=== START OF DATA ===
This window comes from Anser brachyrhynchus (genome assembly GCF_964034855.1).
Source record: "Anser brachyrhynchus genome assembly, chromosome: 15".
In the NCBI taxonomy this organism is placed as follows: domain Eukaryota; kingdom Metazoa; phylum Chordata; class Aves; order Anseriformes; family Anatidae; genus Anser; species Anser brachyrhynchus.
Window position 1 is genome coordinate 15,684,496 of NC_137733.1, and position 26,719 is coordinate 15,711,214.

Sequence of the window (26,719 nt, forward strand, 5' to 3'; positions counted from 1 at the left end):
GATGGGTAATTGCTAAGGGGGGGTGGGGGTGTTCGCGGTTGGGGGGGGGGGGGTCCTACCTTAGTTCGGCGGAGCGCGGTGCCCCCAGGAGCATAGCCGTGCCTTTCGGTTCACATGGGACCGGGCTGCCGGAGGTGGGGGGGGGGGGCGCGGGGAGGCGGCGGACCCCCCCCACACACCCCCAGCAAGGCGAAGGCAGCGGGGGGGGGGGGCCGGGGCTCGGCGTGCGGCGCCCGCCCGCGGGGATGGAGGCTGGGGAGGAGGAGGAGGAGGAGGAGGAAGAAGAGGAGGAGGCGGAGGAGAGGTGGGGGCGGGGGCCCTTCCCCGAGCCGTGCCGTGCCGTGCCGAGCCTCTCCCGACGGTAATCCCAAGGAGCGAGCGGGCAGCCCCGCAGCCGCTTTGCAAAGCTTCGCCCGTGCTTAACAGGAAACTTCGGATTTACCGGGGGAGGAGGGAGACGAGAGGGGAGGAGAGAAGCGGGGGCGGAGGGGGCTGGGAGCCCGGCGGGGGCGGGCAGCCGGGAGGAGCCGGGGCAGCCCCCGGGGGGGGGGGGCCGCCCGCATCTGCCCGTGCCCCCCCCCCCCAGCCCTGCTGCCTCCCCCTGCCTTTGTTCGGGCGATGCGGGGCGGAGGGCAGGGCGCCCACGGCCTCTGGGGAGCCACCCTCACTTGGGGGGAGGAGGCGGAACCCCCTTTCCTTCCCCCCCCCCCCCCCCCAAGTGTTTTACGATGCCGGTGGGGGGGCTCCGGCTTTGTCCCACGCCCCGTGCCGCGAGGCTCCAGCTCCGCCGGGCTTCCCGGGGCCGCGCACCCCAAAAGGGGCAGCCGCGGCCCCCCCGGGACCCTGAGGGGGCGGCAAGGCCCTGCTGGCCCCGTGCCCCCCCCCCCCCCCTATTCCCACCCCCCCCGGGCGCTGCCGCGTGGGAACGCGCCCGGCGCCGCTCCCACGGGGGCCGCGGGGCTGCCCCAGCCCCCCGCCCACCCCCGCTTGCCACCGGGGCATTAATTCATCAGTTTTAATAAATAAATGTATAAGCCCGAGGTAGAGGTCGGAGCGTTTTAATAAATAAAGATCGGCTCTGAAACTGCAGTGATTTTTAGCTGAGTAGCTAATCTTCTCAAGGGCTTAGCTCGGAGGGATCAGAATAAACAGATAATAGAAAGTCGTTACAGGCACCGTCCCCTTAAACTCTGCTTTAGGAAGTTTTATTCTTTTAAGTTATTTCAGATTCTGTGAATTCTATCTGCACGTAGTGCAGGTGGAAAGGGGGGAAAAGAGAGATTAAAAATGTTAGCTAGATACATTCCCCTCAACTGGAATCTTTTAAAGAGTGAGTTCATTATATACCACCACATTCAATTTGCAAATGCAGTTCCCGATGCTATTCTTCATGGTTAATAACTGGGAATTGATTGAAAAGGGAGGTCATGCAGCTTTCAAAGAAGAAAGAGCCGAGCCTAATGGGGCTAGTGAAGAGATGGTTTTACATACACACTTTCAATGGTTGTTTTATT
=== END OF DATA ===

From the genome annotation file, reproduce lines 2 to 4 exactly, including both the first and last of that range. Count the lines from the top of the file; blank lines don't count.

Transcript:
Source record: "Anser brachyrhynchus genome assembly, chromosome: 15".
In the NCBI taxonomy this organism is placed as follows: domain Eukaryota; kingdom Metazoa; phylum Chordata; class Aves; order Anseriformes; family Anatidae; genus Anser; species Anser brachyrhynchus.
Window position 1 is genome coordinate 15,684,496 of NC_137733.1, and position 26,719 is coordinate 15,711,214.